by Tim Aldred, Head of Policy and Research at the Fairtrade Foundation
The UK’s dairy farmers are kicking up a stink. They’ve been complaining loudly that the prices they are being paid by supermarkets aren’t enough to cover their costs, and that farmers are going out of business as a result. With supermarkets cutting prices to fend off the challenge from discount stores like Aldi and Lidl, dairy farmers feel that they are losing out. This week, it led some to take to the streets to raise awareness with the public.
The position of UK milk farmers looks a lot that of many banana farmers. As our Make Bananas Fair campaign explained last year, the price for loose bananas has halved over ten years, while the cost of production has doubled.
The squeeze on banana farmers undermines their livelihoods, and makes it harder to improve conditions and wages on the ground. Our campaign said that the government needed to strengthen the rules, and that everyone in the industry should take steps to protect banana farmers from low prices.
The government, perhaps with one eye on the election, has been keen to show it is listening to concerns raised by farmers at home and abroad. Responding to a question in Parliament, the Prime Minister agreed that more needed to be done:
“Specifically on the Groceries Code Adjudicator… it is time to make sure that [it] has the power… to levy fines so that it can get its will obeyed” he said in January.
The Groceries Code Adjudicator (GCA) mentioned by the PM is a new government regulator. It has the important job of checking that food retailers treat their suppliers properly. It looks at things like whether contracts between suppliers and supermarkets have fair terms - and whether they are applied in practice. Over its first 18 months, the adjudicator, Christine Tacon, has been looking closely at the relationships between retailers and suppliers, and has just announced her first formal investigation.
Following the PM’s statement, the Business Secretary, Vince Cable introduced a “statutory instrument” which, if approved by Parliament, will give the GCA new powers to fine supermarkets up to 1% of UK turnover. Effectively, it’s a big stick. As well as a strong incentive to treat UK farmers well, it means that suppliers based overseas – like banana farmers - are better protected. Supermarkets whose supply contracts stick to the rules should not fear the work of the GCA. In fact, they should benefit, as the less scrupulous will not be able to gain a competitive advantage by cutting corners.
It sounds useful, and it is. But there is still some way to go.
Most banana – and milk - farmers don’t sell directly to a supermarket. Instead, they sell to a trader, who then sells their produce on. Under the current rules, this means these farmers are not covered by the regulator’s remit – they can’t ask the GCA to help if there is a problem. So our campaign called for this loophole to be closed, and we continue to do so.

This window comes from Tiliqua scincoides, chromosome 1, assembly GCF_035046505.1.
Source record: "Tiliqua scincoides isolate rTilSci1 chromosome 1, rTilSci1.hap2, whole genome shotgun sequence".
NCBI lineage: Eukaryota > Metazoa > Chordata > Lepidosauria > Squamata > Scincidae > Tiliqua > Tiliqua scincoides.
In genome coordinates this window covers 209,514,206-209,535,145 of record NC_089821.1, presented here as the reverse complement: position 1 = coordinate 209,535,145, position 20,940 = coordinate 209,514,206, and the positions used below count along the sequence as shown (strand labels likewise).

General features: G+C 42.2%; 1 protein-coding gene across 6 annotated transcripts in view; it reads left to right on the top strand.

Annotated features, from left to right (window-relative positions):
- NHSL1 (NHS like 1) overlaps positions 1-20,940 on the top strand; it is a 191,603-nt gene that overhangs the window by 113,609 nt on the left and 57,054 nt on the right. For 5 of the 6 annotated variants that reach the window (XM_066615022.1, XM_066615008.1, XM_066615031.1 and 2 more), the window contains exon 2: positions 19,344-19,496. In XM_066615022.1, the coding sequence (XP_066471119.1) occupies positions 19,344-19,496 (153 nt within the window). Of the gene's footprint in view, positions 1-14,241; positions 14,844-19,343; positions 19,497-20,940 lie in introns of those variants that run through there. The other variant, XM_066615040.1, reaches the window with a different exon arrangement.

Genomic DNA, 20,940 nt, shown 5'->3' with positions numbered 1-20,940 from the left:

The PM suggested to Parliament that he would also support changes here – though it would probably have to wait until after the election.
Actually, even this doesn’t get to the core of the problem. The main issue for banana and milk farmers is the prices they are paid, which don’t allow them to cover their costs. Neither the GCA, nor any other government body, has the power to challenge supermarkets that pay farmers below the cost of production.
In fact, the law effectively pushes supermarkets in the other direction – it encourages them to drive prices down as far as possible. The Competition and Markets Authority (CMA) has fined supermarkets which tried to agree a minimum price for milk, to the tune of millions of pounds.
So competition law is very good at protecting consumers’ short term interest in low prices. And, rightly, no-one wants to see cartels, (where retailers collude to keep prices in the shops artificially high). But while we shoppers get low prices in the short term, are our long-term interests well-served? Low prices have led to the number of dairy farmers halving over ten years, with the UK increasingly needing to import milk. What does that mean for our wish to buy British in the long term? If most of our milk comes from overseas in future, what happens if there are shortages? Surely it is in the public interest to retain a viable UK dairy industry. But regulators are either uninterested in acting, or are powerless to do so.
For banana farmers, similar issues apply. Survey after survey shows that most of the public want the farmers and workers who grow their food to receive fair prices and be well treated. It just isn’t in our interests to damage the farms and communities from which our food comes - whether that is milk, bananas, tea, or any other product.
There are things that can be done. Buying Fairtrade is a good way to guarantee minimum prices and additional investment to banana farmers through the Fairtrade Premium. Commitments by supermarkets to move towards living wages and cost of sustainable production are also welcome. I’m pleased that our campaign has encouraged supermarkets and government to think so carefully about the farmers who grow the UK’s bananas.
Beyond voluntary action, we need to get the market working again for the long-term interests of everyone – both farmers and consumers. We’re a long way from that at the moment. We need the penny to drop with regulators, that maximising public welfare means more than giving us a cut price banana.